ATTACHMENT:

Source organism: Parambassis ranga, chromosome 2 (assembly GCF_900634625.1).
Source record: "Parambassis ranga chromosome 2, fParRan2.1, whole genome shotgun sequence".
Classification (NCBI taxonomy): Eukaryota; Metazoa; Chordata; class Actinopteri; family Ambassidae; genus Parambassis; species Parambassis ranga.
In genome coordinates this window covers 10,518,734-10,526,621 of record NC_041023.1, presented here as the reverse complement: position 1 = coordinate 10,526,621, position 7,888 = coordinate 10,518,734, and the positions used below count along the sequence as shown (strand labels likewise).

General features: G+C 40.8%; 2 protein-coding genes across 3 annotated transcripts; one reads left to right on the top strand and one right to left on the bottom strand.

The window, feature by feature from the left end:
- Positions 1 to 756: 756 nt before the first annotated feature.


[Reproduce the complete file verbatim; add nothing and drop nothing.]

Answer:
Source organism: Parambassis ranga, chromosome 2 (assembly GCF_900634625.1).
Source record: "Parambassis ranga chromosome 2, fParRan2.1, whole genome shotgun sequence".
Classification (NCBI taxonomy): Eukaryota; Metazoa; Chordata; class Actinopteri; family Ambassidae; genus Parambassis; species Parambassis ranga.
In genome coordinates this window covers 10,518,734-10,526,621 of record NC_041023.1, presented here as the reverse complement: position 1 = coordinate 10,526,621, position 7,888 = coordinate 10,518,734, and the positions used below count along the sequence as shown (strand labels likewise).

General features: G+C 40.8%; 2 protein-coding genes across 3 annotated transcripts; one reads left to right on the top strand and one right to left on the bottom strand.

The window, feature by feature from the left end:
- Positions 1 to 756: 756 nt before the first annotated feature.